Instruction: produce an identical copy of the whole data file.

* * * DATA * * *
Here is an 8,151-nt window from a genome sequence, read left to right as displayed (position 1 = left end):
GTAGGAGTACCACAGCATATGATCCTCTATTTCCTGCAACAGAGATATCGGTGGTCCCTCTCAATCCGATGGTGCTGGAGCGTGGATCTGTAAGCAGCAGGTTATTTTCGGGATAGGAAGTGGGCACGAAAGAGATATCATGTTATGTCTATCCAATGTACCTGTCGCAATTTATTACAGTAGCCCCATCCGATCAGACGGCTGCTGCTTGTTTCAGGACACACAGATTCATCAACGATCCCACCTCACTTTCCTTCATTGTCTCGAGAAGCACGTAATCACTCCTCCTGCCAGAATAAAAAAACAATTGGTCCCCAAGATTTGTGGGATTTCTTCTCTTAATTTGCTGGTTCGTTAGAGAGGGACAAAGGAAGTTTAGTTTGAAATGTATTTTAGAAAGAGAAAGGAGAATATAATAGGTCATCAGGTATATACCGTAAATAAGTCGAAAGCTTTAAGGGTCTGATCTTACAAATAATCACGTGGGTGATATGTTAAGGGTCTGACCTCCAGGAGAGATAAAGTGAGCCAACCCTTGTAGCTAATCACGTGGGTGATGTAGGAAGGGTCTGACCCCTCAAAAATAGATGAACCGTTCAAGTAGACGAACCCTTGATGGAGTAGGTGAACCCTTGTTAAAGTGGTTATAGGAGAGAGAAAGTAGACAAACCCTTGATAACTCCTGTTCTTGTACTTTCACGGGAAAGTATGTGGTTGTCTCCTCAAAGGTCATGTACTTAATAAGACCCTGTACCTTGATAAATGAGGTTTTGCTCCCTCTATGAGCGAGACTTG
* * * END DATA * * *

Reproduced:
Here is an 8,151-nt window from a genome sequence, read left to right as displayed (position 1 = left end):
GTAGGAGTACCACAGCATATGATCCTCTATTTCCTGCAACAGAGATATCGGTGGTCCCTCTCAATCCGATGGTGCTGGAGCGTGGATCTGTAAGCAGCAGGTTATTTTCGGGATAGGAAGTGGGCACGAAAGAGATATCATGTTATGTCTATCCAATGTACCTGTCGCAATTTATTACAGTAGCCCCATCCGATCAGACGGCTGCTGCTTGTTTCAGGACACACAGATTCATCAACGATCCCACCTCACTTTCCTTCATTGTCTCGAGAAGCACGTAATCACTCCTCCTGCCAGAATAAAAAAACAATTGGTCCCCAAGATTTGTGGGATTTCTTCTCTTAATTTGCTGGTTCGTTAGAGAGGGACAAAGGAAGTTTAGTTTGAAATGTATTTTAGAAAGAGAAAGGAGAATATAATAGGTCATCAGGTATATACCGTAAATAAGTCGAAAGCTTTAAGGGTCTGATCTTACAAATAATCACGTGGGTGATATGTTAAGGGTCTGACCTCCAGGAGAGATAAAGTGAGCCAACCCTTGTAGCTAATCACGTGGGTGATGTAGGAAGGGTCTGACCCCTCAAAAATAGATGAACCGTTCAAGTAGACGAACCCTTGATGGAGTAGGTGAACCCTTGTTAAAGTGGTTATAGGAGAGAGAAAGTAGACAAACCCTTGATAACTCCTGTTCTTGTACTTTCACGGGAAAGTATGTGGTTGTCTCCTCAAAGGTCATGTACTTAATAAGACCCTGTACCTTGATAAATGAGGTTTTGCTCCCTCTATGAGCGAGACTTG